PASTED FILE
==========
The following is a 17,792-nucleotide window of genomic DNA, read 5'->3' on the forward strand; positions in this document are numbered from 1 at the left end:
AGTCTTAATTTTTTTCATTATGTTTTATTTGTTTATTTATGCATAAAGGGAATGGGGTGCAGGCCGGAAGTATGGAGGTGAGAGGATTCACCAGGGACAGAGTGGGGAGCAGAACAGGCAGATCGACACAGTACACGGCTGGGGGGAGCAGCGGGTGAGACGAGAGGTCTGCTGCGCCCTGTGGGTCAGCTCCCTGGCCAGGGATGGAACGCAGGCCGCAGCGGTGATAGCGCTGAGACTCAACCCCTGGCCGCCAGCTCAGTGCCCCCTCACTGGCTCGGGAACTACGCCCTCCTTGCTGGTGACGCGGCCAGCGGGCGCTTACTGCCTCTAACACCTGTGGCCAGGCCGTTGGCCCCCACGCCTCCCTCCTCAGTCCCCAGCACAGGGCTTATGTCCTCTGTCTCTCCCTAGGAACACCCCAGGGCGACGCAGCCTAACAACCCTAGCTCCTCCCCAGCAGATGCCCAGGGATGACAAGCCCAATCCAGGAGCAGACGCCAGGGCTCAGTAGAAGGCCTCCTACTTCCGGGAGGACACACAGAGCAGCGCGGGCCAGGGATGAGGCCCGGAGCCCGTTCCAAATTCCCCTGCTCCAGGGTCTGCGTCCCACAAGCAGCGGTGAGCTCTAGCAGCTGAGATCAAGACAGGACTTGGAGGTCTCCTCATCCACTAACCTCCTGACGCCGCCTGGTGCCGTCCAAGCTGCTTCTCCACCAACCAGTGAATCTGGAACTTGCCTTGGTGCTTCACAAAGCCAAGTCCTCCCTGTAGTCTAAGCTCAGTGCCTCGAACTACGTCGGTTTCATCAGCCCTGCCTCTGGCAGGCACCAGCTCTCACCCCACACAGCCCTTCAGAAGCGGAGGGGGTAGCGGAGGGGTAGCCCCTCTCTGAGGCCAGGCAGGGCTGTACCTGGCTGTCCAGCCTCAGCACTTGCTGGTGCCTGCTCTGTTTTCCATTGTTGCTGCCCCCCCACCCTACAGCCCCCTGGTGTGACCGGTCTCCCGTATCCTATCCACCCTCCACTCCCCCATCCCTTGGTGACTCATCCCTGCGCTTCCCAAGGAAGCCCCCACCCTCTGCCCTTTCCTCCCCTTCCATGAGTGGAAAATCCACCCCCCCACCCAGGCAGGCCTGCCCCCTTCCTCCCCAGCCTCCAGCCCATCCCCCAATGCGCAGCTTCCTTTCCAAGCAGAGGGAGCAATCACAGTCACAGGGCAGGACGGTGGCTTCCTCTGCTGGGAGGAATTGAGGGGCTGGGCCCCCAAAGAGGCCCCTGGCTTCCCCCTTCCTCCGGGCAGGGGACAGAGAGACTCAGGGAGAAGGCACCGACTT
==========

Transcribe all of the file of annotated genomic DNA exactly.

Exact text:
The following is a 17,792-nucleotide window of genomic DNA, read 5'->3' on the forward strand; positions in this document are numbered from 1 at the left end:
AGTCTTAATTTTTTTCATTATGTTTTATTTGTTTATTTATGCATAAAGGGAATGGGGTGCAGGCCGGAAGTATGGAGGTGAGAGGATTCACCAGGGACAGAGTGGGGAGCAGAACAGGCAGATCGACACAGTACACGGCTGGGGGGAGCAGCGGGTGAGACGAGAGGTCTGCTGCGCCCTGTGGGTCAGCTCCCTGGCCAGGGATGGAACGCAGGCCGCAGCGGTGATAGCGCTGAGACTCAACCCCTGGCCGCCAGCTCAGTGCCCCCTCACTGGCTCGGGAACTACGCCCTCCTTGCTGGTGACGCGGCCAGCGGGCGCTTACTGCCTCTAACACCTGTGGCCAGGCCGTTGGCCCCCACGCCTCCCTCCTCAGTCCCCAGCACAGGGCTTATGTCCTCTGTCTCTCCCTAGGAACACCCCAGGGCGACGCAGCCTAACAACCCTAGCTCCTCCCCAGCAGATGCCCAGGGATGACAAGCCCAATCCAGGAGCAGACGCCAGGGCTCAGTAGAAGGCCTCCTACTTCCGGGAGGACACACAGAGCAGCGCGGGCCAGGGATGAGGCCCGGAGCCCGTTCCAAATTCCCCTGCTCCAGGGTCTGCGTCCCACAAGCAGCGGTGAGCTCTAGCAGCTGAGATCAAGACAGGACTTGGAGGTCTCCTCATCCACTAACCTCCTGACGCCGCCTGGTGCCGTCCAAGCTGCTTCTCCACCAACCAGTGAATCTGGAACTTGCCTTGGTGCTTCACAAAGCCAAGTCCTCCCTGTAGTCTAAGCTCAGTGCCTCGAACTACGTCGGTTTCATCAGCCCTGCCTCTGGCAGGCACCAGCTCTCACCCCACACAGCCCTTCAGAAGCGGAGGGGGTAGCGGAGGGGTAGCCCCTCTCTGAGGCCAGGCAGGGCTGTACCTGGCTGTCCAGCCTCAGCACTTGCTGGTGCCTGCTCTGTTTTCCATTGTTGCTGCCCCCCCACCCTACAGCCCCCTGGTGTGACCGGTCTCCCGTATCCTATCCACCCTCCACTCCCCCATCCCTTGGTGACTCATCCCTGCGCTTCCCAAGGAAGCCCCCACCCTCTGCCCTTTCCTCCCCTTCCATGAGTGGAAAATCCACCCCCCCACCCAGGCAGGCCTGCCCCCTTCCTCCCCAGCCTCCAGCCCATCCCCCAATGCGCAGCTTCCTTTCCAAGCAGAGGGAGCAATCACAGTCACAGGGCAGGACGGTGGCTTCCTCTGCTGGGAGGAATTGAGGGGCTGGGCCCCCAAAGAGGCCCCTGGCTTCCCCCTTCCTCCGGGCAGGGGACAGAGAGACTCAGGGAGAAGGCACCGACTT